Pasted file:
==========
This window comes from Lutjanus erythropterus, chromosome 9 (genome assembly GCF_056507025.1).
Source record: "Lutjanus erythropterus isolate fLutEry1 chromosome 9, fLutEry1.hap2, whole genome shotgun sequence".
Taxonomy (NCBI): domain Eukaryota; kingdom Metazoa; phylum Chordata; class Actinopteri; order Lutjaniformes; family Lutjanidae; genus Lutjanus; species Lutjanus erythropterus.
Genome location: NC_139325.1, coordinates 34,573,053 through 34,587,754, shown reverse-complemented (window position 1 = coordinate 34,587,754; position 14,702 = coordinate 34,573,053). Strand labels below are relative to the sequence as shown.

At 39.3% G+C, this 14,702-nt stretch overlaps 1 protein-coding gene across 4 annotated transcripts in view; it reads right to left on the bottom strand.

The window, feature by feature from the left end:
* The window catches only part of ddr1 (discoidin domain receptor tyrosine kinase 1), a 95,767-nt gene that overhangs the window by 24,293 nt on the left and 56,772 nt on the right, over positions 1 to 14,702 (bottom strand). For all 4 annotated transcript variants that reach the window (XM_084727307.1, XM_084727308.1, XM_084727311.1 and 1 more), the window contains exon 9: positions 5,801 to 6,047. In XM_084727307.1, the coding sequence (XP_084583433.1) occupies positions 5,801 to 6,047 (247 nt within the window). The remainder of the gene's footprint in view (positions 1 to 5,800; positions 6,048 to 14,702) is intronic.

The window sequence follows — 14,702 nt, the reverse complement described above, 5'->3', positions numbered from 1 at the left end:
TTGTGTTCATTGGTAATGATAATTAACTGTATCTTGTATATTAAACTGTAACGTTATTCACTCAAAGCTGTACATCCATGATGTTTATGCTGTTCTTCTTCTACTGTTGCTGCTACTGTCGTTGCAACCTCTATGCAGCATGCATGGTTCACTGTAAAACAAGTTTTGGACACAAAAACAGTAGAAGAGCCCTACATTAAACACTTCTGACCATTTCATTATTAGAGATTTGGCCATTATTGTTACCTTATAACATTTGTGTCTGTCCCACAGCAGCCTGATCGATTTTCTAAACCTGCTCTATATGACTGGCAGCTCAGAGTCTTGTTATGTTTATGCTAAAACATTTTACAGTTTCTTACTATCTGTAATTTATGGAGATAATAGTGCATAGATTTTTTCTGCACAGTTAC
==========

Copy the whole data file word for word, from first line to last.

This window comes from Lutjanus erythropterus, chromosome 9 (genome assembly GCF_056507025.1).
Source record: "Lutjanus erythropterus isolate fLutEry1 chromosome 9, fLutEry1.hap2, whole genome shotgun sequence".
Taxonomy (NCBI): domain Eukaryota; kingdom Metazoa; phylum Chordata; class Actinopteri; order Lutjaniformes; family Lutjanidae; genus Lutjanus; species Lutjanus erythropterus.
Genome location: NC_139325.1, coordinates 34,573,053 through 34,587,754, shown reverse-complemented (window position 1 = coordinate 34,587,754; position 14,702 = coordinate 34,573,053). Strand labels below are relative to the sequence as shown.

At 39.3% G+C, this 14,702-nt stretch overlaps 1 protein-coding gene across 4 annotated transcripts in view; it reads right to left on the bottom strand.

The window, feature by feature from the left end:
* The window catches only part of ddr1 (discoidin domain receptor tyrosine kinase 1), a 95,767-nt gene that overhangs the window by 24,293 nt on the left and 56,772 nt on the right, over positions 1 to 14,702 (bottom strand). For all 4 annotated transcript variants that reach the window (XM_084727307.1, XM_084727308.1, XM_084727311.1 and 1 more), the window contains exon 9: positions 5,801 to 6,047. In XM_084727307.1, the coding sequence (XP_084583433.1) occupies positions 5,801 to 6,047 (247 nt within the window). The remainder of the gene's footprint in view (positions 1 to 5,800; positions 6,048 to 14,702) is intronic.

The window sequence follows — 14,702 nt, the reverse complement described above, 5'->3', positions numbered from 1 at the left end:
TTGTGTTCATTGGTAATGATAATTAACTGTATCTTGTATATTAAACTGTAACGTTATTCACTCAAAGCTGTACATCCATGATGTTTATGCTGTTCTTCTTCTACTGTTGCTGCTACTGTCGTTGCAACCTCTATGCAGCATGCATGGTTCACTGTAAAACAAGTTTTGGACACAAAAACAGTAGAAGAGCCCTACATTAAACACTTCTGACCATTTCATTATTAGAGATTTGGCCATTATTGTTACCTTATAACATTTGTGTCTGTCCCACAGCAGCCTGATCGATTTTCTAAACCTGCTCTATATGACTGGCAGCTCAGAGTCTTGTTATGTTTATGCTAAAACATTTTACAGTTTCTTACTATCTGTAATTTATGGAGATAATAGTGCATAGATTTTTTCTGCACAGTTAC